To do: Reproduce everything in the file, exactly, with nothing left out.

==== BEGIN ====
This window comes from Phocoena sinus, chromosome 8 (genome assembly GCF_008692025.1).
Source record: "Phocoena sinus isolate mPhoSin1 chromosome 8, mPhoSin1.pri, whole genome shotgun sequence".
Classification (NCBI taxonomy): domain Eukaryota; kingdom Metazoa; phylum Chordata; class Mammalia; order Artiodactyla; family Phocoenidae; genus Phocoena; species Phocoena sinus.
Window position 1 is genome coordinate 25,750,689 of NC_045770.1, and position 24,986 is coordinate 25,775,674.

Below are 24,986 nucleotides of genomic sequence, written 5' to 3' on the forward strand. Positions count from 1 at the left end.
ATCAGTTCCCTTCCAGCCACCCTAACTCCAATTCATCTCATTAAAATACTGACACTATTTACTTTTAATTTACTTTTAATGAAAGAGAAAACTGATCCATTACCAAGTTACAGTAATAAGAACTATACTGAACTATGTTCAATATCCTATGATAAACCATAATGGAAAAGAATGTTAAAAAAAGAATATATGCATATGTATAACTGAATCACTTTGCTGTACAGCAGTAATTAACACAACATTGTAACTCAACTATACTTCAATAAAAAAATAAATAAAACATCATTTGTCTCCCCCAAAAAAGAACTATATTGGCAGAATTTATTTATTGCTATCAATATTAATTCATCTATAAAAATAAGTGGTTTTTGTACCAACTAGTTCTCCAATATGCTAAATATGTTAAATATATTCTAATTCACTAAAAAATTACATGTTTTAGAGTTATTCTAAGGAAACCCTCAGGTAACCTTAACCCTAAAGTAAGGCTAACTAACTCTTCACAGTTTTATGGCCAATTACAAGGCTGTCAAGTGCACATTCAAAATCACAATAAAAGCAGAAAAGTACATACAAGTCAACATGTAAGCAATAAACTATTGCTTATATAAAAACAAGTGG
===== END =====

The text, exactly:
This window comes from Phocoena sinus, chromosome 8 (genome assembly GCF_008692025.1).
Source record: "Phocoena sinus isolate mPhoSin1 chromosome 8, mPhoSin1.pri, whole genome shotgun sequence".
Classification (NCBI taxonomy): domain Eukaryota; kingdom Metazoa; phylum Chordata; class Mammalia; order Artiodactyla; family Phocoenidae; genus Phocoena; species Phocoena sinus.
Window position 1 is genome coordinate 25,750,689 of NC_045770.1, and position 24,986 is coordinate 25,775,674.

Below are 24,986 nucleotides of genomic sequence, written 5' to 3' on the forward strand. Positions count from 1 at the left end.
ATCAGTTCCCTTCCAGCCACCCTAACTCCAATTCATCTCATTAAAATACTGACACTATTTACTTTTAATTTACTTTTAATGAAAGAGAAAACTGATCCATTACCAAGTTACAGTAATAAGAACTATACTGAACTATGTTCAATATCCTATGATAAACCATAATGGAAAAGAATGTTAAAAAAAGAATATATGCATATGTATAACTGAATCACTTTGCTGTACAGCAGTAATTAACACAACATTGTAACTCAACTATACTTCAATAAAAAAATAAATAAAACATCATTTGTCTCCCCCAAAAAAGAACTATATTGGCAGAATTTATTTATTGCTATCAATATTAATTCATCTATAAAAATAAGTGGTTTTTGTACCAACTAGTTCTCCAATATGCTAAATATGTTAAATATATTCTAATTCACTAAAAAATTACATGTTTTAGAGTTATTCTAAGGAAACCCTCAGGTAACCTTAACCCTAAAGTAAGGCTAACTAACTCTTCACAGTTTTATGGCCAATTACAAGGCTGTCAAGTGCACATTCAAAATCACAATAAAAGCAGAAAAGTACATACAAGTCAACATGTAAGCAATAAACTATTGCTTATATAAAAACAAGTGG